“As a graduating high school senior I’m starting to look into student loans. I’m wondering what the main difference between a federal loan like Stafford and a private loan is? Why would I choose one over the other?”
Federal Student Loans vs Private College Loans
Being proactive about paying for college is important for anyone looking to attend college either in person or online. Getting your facts straight about your options is also important.
Student loans are a great way to pay for college, but if you’re not on top of how they work, they can end up costing you more than what you initially intend to borrow.
The best way to think of student loans is that there are primarily two sources: the US Federal government loan program and alternative private loans. It is imperative that you understand the loan amounts, fees, interest, and repayment guidelines based on the type of loan(s) you choose to pursue.
Federal Student Loans for College
Many students and parents begin with the FAFSA (Free Application for Federal Student Aid). The federal aid program offers several different types of loans for undergraduate degree-seeking students.
The Federal Subsidized Loan which is based on need and the government pays (subsidizes) the interest during the period the student is enrolled in school. A Federal Unsubsidized Loan can be awarded as well, but the student is responsible for repayment of all interest accruals.
Federal loans have a six month grace period either after graduation or at the end of enrollment. There are annual maximum loan award amounts under the federal program based on need, student grade level in school, enrollment level, and total lifetime aggregate limits.
It is important when you are looking at the colleges you wish to attend to visit their Net Price Calculator so you can estimate your cost of attending the college and the funding you will need to meet your financial obligations.
Private College Loan Options
You may choose to seek an alternative private loan either independent of or in conjunction with your federal loans which may depend on the costs of the particular college you choose to attend. Most colleges have a preferred private lender list they can provide you or you may find one on their web site.
Private loans are credit worthy loans and often require a co-borrower who has an established credit history. It is also important to note that the interest and repayment guidelines may require payment to begin while the student is in school.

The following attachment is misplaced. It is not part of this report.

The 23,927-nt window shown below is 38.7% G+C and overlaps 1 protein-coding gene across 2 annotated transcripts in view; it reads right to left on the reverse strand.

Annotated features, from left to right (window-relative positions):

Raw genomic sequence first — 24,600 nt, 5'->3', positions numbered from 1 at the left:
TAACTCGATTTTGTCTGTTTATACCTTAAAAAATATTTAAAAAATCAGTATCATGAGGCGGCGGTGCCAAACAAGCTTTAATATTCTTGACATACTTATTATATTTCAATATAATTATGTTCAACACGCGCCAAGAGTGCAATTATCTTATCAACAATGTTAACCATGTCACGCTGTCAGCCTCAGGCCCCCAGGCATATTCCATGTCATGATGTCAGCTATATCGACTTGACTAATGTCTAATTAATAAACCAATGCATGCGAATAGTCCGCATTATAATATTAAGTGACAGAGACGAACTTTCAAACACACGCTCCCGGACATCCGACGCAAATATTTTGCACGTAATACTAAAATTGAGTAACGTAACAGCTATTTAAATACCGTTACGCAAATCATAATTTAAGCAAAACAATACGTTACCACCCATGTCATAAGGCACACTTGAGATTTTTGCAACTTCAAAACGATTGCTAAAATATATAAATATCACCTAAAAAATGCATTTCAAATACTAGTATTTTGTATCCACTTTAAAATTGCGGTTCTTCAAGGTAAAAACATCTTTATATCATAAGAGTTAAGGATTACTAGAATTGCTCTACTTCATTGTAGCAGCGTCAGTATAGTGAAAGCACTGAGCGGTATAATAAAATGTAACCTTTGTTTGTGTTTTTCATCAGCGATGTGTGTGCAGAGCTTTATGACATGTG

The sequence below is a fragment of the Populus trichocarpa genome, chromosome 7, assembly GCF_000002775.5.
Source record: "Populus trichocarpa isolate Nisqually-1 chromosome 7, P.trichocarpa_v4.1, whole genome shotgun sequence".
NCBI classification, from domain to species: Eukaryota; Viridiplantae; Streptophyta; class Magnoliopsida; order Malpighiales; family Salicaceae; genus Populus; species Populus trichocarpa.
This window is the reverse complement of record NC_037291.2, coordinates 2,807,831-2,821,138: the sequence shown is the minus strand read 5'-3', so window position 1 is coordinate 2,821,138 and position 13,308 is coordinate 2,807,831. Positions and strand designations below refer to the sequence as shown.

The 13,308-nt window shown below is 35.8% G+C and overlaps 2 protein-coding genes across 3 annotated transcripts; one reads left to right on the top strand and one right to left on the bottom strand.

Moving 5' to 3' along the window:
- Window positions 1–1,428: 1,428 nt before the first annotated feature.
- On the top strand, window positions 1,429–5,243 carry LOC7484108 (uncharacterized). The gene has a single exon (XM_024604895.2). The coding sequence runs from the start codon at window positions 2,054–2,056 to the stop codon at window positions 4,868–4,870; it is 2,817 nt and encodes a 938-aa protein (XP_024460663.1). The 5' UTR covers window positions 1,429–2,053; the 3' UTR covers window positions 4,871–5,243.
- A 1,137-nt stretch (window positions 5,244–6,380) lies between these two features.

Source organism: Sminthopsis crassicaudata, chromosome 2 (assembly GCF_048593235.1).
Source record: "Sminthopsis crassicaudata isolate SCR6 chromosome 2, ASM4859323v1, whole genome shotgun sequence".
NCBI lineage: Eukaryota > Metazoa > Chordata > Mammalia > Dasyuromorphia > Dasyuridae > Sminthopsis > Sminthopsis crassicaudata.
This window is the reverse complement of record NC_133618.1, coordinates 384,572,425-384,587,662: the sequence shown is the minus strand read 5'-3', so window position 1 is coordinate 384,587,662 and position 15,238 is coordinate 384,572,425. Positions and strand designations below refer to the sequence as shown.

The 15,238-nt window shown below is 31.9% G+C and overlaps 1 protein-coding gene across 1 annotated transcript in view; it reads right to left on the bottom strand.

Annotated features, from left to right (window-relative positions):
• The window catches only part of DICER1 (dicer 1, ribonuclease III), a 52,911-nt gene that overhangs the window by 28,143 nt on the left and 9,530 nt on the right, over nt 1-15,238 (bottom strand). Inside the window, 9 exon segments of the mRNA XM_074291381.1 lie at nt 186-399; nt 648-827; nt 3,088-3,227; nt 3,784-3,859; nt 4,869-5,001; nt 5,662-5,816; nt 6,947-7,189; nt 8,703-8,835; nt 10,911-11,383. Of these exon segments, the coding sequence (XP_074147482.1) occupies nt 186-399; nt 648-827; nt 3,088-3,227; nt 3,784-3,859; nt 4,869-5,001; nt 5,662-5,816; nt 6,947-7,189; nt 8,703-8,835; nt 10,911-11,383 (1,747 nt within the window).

On the contrary, the Federal loan program allows you to defer payments until you’ve been out of school for six months, will work with you on a repayment schedule that fits your income, and sometimes will offer loan forgiveness if you work in certain fields of study.
Fixed vs Variable Interest Rates for College Loans
Another huge factor in determining what loan type is right for you is the current interest rates. Federal student loans offer fixed rates, which means they don’t change for the life of your loan. Your payments will always be predictable.
Private loans can often have a variable rate of interest, which may fluctuate over time. This means your payments could increase without warning and you could end up paying more than you anticipated when you originally accepted the loans.
Ultimately, each student needs to determine what works best for their financial aid needs. It is important to make informed decisions because student loan debt can take many years to pay off down the road. Always remember to take advantage of your college’s financial aid department. They can help you with any questions or concerns.
If you are a junior or senior in high school and are looking into what type of college is right for you there are many online college programs worth considering. Whether you choose a traditional in person university or find an online college program acquiring grants or loans well in advance is essential to making your college experience less stressful from a financial perspective.